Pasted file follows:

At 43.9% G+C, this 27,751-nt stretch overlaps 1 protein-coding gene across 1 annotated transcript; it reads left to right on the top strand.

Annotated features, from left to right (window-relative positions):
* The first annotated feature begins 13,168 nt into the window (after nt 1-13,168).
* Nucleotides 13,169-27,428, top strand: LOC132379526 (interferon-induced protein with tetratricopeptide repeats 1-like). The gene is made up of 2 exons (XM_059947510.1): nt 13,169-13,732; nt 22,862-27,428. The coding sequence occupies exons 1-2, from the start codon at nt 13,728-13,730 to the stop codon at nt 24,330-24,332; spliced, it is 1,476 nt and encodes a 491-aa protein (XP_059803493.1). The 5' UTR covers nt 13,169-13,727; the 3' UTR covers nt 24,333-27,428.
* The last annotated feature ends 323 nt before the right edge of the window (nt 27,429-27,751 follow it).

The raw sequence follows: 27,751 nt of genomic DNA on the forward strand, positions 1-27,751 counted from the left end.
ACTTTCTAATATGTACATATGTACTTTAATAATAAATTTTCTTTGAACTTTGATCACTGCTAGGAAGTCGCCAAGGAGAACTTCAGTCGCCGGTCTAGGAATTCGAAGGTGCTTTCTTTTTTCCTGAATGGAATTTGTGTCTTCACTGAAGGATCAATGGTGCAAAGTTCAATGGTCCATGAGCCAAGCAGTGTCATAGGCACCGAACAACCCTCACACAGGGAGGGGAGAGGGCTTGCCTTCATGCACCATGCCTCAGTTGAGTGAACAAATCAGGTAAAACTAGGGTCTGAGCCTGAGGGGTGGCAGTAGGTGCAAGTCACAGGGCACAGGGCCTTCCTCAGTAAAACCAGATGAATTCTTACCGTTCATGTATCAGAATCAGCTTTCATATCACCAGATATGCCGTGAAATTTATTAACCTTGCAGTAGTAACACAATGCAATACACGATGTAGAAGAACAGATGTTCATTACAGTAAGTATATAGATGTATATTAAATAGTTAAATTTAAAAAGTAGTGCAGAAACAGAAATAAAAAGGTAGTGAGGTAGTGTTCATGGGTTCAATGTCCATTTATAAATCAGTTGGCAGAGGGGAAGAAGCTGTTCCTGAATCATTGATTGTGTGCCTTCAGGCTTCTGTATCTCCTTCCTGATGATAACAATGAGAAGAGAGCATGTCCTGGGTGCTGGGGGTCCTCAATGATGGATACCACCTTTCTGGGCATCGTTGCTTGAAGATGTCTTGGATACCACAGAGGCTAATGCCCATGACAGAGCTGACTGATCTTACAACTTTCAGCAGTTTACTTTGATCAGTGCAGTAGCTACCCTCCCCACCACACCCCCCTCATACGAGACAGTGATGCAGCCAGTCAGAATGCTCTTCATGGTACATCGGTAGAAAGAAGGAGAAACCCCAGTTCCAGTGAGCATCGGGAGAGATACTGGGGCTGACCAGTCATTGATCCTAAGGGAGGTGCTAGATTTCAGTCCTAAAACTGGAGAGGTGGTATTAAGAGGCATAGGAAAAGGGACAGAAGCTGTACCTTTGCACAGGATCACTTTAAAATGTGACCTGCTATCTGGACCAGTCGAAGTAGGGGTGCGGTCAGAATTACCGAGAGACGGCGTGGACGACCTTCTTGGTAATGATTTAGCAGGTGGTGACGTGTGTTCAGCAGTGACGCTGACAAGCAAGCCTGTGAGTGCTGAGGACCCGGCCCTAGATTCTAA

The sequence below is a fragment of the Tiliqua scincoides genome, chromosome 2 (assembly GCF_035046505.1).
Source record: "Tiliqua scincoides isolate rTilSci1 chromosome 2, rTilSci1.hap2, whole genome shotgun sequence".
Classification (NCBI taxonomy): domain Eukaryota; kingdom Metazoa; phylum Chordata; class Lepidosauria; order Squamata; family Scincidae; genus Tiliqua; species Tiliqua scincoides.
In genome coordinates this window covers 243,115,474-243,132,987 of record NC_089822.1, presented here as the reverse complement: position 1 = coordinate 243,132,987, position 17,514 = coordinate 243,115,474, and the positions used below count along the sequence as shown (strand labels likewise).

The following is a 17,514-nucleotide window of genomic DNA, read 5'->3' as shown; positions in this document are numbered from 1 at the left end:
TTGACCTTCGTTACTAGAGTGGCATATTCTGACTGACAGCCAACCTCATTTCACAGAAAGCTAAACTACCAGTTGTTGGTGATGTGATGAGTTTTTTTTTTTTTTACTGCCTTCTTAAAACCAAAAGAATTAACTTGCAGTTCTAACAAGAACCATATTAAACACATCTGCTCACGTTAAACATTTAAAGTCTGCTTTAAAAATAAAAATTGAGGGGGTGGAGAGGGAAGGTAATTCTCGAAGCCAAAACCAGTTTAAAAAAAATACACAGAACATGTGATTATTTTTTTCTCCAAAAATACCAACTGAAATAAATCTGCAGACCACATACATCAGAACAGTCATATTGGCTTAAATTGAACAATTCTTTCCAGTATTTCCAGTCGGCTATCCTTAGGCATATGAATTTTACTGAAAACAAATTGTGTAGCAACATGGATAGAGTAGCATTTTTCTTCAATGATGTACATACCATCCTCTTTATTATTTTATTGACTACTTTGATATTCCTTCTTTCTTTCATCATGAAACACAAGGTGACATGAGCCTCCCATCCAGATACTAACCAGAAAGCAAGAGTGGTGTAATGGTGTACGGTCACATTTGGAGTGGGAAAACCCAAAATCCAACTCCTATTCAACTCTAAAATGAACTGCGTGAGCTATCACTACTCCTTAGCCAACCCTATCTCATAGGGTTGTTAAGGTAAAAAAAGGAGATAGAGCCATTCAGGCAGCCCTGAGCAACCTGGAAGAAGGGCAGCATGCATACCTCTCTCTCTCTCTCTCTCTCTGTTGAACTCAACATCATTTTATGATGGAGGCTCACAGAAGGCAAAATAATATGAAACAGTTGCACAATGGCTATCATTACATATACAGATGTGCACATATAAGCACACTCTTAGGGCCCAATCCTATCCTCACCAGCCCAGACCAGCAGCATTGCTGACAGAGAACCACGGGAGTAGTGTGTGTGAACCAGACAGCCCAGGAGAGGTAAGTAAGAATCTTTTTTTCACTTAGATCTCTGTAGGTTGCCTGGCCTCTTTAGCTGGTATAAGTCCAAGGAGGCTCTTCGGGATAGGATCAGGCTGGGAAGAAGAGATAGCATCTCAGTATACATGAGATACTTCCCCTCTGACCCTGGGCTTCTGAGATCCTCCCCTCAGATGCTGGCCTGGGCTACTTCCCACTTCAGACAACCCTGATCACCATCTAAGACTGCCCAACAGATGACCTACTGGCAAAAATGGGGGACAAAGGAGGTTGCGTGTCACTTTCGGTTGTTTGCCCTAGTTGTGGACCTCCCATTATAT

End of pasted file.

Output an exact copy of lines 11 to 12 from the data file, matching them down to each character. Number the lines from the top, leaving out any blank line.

In genome coordinates this window covers 243,115,474-243,132,987 of record NC_089822.1, presented here as the reverse complement: position 1 = coordinate 243,132,987, position 17,514 = coordinate 243,115,474, and the positions used below count along the sequence as shown (strand labels likewise).

The following is a 17,514-nucleotide window of genomic DNA, read 5'->3' as shown; positions in this document are numbered from 1 at the left end: